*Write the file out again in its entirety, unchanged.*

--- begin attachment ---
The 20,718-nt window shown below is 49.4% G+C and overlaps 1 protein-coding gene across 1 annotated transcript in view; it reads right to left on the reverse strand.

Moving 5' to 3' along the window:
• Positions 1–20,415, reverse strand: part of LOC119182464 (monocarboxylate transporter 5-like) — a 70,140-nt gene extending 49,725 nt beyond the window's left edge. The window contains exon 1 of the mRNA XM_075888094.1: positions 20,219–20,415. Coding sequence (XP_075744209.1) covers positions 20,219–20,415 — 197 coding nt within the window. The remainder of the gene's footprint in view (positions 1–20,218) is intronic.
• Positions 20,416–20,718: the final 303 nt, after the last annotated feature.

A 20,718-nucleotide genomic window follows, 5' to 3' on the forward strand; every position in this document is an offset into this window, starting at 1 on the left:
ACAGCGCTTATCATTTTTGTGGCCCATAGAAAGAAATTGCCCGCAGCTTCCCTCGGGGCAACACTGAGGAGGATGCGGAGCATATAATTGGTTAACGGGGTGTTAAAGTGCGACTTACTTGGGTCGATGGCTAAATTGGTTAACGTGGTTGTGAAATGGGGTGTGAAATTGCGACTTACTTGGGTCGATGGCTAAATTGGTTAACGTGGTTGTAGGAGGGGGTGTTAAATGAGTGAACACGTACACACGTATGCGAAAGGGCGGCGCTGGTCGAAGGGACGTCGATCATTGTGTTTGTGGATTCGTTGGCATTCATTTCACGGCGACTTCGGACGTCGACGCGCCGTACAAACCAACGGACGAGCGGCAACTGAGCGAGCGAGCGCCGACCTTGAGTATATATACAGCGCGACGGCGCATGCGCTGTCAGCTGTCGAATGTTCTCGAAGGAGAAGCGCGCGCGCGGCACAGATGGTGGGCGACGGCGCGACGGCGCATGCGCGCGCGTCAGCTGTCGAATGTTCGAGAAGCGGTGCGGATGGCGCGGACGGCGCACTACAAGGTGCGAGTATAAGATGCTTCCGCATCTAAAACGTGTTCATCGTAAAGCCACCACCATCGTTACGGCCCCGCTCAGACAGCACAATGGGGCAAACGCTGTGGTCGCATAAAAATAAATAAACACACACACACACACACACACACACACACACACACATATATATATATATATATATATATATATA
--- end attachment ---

The 20,718-nt window shown below is 49.4% G+C and overlaps 1 protein-coding gene across 1 annotated transcript in view; it reads right to left on the reverse strand.

Moving 5' to 3' along the window:
• Positions 1–20,415, reverse strand: part of LOC119182464 (monocarboxylate transporter 5-like) — a 70,140-nt gene extending 49,725 nt beyond the window's left edge. The window contains exon 1 of the mRNA XM_075888094.1: positions 20,219–20,415. Coding sequence (XP_075744209.1) covers positions 20,219–20,415 — 197 coding nt within the window. The remainder of the gene's footprint in view (positions 1–20,218) is intronic.
• Positions 20,416–20,718: the final 303 nt, after the last annotated feature.

A 20,718-nucleotide genomic window follows, 5' to 3' on the forward strand; every position in this document is an offset into this window, starting at 1 on the left:
ACAGCGCTTATCATTTTTGTGGCCCATAGAAAGAAATTGCCCGCAGCTTCCCTCGGGGCAACACTGAGGAGGATGCGGAGCATATAATTGGTTAACGGGGTGTTAAAGTGCGACTTACTTGGGTCGATGGCTAAATTGGTTAACGTGGTTGTGAAATGGGGTGTGAAATTGCGACTTACTTGGGTCGATGGCTAAATTGGTTAACGTGGTTGTAGGAGGGGGTGTTAAATGAGTGAACACGTACACACGTATGCGAAAGGGCGGCGCTGGTCGAAGGGACGTCGATCATTGTGTTTGTGGATTCGTTGGCATTCATTTCACGGCGACTTCGGACGTCGACGCGCCGTACAAACCAACGGACGAGCGGCAACTGAGCGAGCGAGCGCCGACCTTGAGTATATATACAGCGCGACGGCGCATGCGCTGTCAGCTGTCGAATGTTCTCGAAGGAGAAGCGCGCGCGCGGCACAGATGGTGGGCGACGGCGCGACGGCGCATGCGCGCGCGTCAGCTGTCGAATGTTCGAGAAGCGGTGCGGATGGCGCGGACGGCGCACTACAAGGTGCGAGTATAAGATGCTTCCGCATCTAAAACGTGTTCATCGTAAAGCCACCACCATCGTTACGGCCCCGCTCAGACAGCACAATGGGGCAAACGCTGTGGTCGCATAAAAATAAATAAACACACACACACACACACACACACACACACACACACATATATATATATATATATATATATATATA